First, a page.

Public Service Commissioner Foster Campbell said in an interview Tuesday he is committed to support plans by two rural electric cooperatives in North Louisiana to compete for federal grants to develop internet service.
The cooperatives, Claiborne Electric in Homer (which provides power to Union Parish) and Northeast Power in Winnsboro, have provided electricity to rural North Louisiana customers since they were founded with government help nearly a century ago.
“We have a solution to our problem, Campbell said Tuesday. “We’re going to use that successful business model – targeted federal investment – to deliver broadband to areas that have few other options.”
Federal agencies are expected to distribute more than $600 million in Louisiana over the next 10 years to expand high-speed internet service. Campbell has urged broadband providers to compete for that funding. That would be $15 – to $25 million to build out the infrastructure to be able to provide the broadband service.
“These are our tax dollars,” he said. “Few public needs are as vital right now as broadband access, so we should fight to capture these dollars for our state.
“So much of our education, healthcare, and commerce is now conducted online, so reliable, fast and affordable internet service is needed in every household and every community.”
Claiborne Electric has been looking at this option for several years, according to Manager of Member Relations Joey White. “We’ve wanted this for some time,” he said. The Co-op has already updated its franchise agreements with the Town of Farmerville and the Union Parish Police Jury to add “other services” to the language. Current agreements have language that just specifies that Claiborne Electric can provide electricity using its current rights of way.
White said there will a reverse auction, where businesses will compete for the grant money. Population blocks will be auctioned at a given value and companies will bid to take that block for the lowest price. “Just because one company takes the auction doesn’t mean other companies can’t still provide the service,” White said.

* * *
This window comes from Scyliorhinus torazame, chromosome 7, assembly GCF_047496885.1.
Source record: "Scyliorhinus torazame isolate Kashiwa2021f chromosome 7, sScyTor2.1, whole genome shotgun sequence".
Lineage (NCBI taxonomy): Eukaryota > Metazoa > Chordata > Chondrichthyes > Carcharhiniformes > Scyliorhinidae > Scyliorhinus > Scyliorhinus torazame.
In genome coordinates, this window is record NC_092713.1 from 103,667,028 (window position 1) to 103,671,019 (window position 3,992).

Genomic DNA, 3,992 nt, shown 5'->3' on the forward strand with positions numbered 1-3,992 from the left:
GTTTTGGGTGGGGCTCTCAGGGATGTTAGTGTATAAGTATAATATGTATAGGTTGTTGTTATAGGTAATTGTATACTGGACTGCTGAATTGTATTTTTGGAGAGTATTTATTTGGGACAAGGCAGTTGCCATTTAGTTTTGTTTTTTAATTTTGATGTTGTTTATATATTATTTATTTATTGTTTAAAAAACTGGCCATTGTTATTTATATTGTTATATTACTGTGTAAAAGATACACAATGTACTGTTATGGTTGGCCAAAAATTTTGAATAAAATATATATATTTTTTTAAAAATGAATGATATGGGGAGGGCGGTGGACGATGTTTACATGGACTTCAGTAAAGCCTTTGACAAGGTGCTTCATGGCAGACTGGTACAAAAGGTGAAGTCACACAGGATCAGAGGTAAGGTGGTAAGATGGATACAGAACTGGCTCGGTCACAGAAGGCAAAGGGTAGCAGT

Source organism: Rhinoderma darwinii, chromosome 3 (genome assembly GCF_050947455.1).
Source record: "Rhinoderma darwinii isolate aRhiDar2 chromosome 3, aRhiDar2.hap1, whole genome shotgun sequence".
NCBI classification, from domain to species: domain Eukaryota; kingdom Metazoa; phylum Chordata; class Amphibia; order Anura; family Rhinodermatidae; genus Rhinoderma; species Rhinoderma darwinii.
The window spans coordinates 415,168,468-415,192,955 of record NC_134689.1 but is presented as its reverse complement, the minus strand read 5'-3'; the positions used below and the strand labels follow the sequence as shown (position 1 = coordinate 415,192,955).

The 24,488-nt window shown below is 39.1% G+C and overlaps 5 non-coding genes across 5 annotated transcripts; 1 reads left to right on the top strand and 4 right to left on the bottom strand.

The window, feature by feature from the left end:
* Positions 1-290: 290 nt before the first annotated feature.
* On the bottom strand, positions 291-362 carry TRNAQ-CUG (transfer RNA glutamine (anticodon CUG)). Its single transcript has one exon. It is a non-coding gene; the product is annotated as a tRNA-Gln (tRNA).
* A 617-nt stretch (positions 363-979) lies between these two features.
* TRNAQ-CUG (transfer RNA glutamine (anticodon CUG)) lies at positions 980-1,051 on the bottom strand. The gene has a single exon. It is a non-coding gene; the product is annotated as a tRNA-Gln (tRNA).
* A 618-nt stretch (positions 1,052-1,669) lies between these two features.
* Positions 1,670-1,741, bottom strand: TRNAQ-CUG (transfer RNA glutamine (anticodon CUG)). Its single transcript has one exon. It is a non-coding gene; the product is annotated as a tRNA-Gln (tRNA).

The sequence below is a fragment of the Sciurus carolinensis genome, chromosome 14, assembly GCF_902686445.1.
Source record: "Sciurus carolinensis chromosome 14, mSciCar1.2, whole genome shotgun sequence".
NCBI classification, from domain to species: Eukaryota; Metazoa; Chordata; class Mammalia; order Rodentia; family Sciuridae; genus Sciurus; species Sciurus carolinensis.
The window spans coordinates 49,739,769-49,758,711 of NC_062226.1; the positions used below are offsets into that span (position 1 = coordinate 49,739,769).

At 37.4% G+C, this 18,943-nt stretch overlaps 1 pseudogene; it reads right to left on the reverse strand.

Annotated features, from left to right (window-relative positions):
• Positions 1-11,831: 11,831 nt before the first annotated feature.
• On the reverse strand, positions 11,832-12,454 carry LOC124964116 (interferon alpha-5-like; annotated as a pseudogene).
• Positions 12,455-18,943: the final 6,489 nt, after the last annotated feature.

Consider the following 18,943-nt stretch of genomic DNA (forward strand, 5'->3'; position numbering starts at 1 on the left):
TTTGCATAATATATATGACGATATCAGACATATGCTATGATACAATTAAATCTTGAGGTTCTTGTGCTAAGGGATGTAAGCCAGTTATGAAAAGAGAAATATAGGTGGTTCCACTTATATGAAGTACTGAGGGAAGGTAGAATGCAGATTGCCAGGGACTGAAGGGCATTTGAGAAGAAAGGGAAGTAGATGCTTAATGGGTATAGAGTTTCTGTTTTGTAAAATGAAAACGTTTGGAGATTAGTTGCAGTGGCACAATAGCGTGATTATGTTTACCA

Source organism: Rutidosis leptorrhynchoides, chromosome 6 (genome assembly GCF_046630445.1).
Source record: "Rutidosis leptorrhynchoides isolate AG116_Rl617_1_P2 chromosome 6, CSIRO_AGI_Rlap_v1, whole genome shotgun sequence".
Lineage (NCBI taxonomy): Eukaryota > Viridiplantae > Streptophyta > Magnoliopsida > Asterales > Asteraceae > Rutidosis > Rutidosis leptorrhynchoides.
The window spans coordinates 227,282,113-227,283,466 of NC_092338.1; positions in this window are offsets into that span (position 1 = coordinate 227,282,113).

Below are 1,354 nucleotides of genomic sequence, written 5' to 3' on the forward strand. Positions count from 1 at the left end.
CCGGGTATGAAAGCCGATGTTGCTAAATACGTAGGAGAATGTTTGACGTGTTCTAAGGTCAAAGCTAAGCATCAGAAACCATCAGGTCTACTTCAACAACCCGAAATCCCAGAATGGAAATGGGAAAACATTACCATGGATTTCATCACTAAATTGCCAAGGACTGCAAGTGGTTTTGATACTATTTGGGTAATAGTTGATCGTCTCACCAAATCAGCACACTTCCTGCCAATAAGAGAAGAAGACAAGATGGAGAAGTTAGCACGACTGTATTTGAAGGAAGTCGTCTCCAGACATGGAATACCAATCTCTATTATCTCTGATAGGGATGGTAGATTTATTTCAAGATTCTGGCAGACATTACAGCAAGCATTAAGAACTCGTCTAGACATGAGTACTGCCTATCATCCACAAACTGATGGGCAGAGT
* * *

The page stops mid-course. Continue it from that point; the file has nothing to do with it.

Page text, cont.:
Claiborne’s advantage is already having a delivery method in place that will allow them to run fiber into homes using the existing service poles. The grant money would help to keep the cost of the service down by not having to pass along the infrastructure cost to the consumer. “We don’t want service that is too expensive for consumers,” Campbell said.
“This needs to be a service that our rural customers can afford.”
Campbell said he will ask the PSC this month to support proposals by Claiborne and Northeast to create subsidiary companies that will offer internet service in their regions. “We could see rural broadband in place from Minden to the Mississippi River,” Campbell said. The Louisiana co-ops are part of a trend across the country of New Dealera power cooperatives entering the broadband business.
“Rural residents and business owners in North Louisiana have received reliable and reasonably priced electric service from these co-ops for decades,” Campbell said. “I believe they can count on the same for internet service.”
Studies have shown that North Louisiana has more territory without good broadband options than many other parts of the country, Campbell said. “All of the 24 parishes in my PSC district need better broadband access,” he said.
Yet despite the constant demand for the service, the PSC lacks authority to regulate internet providers and so Campbell cannot compel companies to go into unserved areas.
“That is why we must be innovative and look for opportunities like these federal grants,” he said.
“I won’t rest until every household, business and institution in North Louisiana can get affordable and reliable internet service.”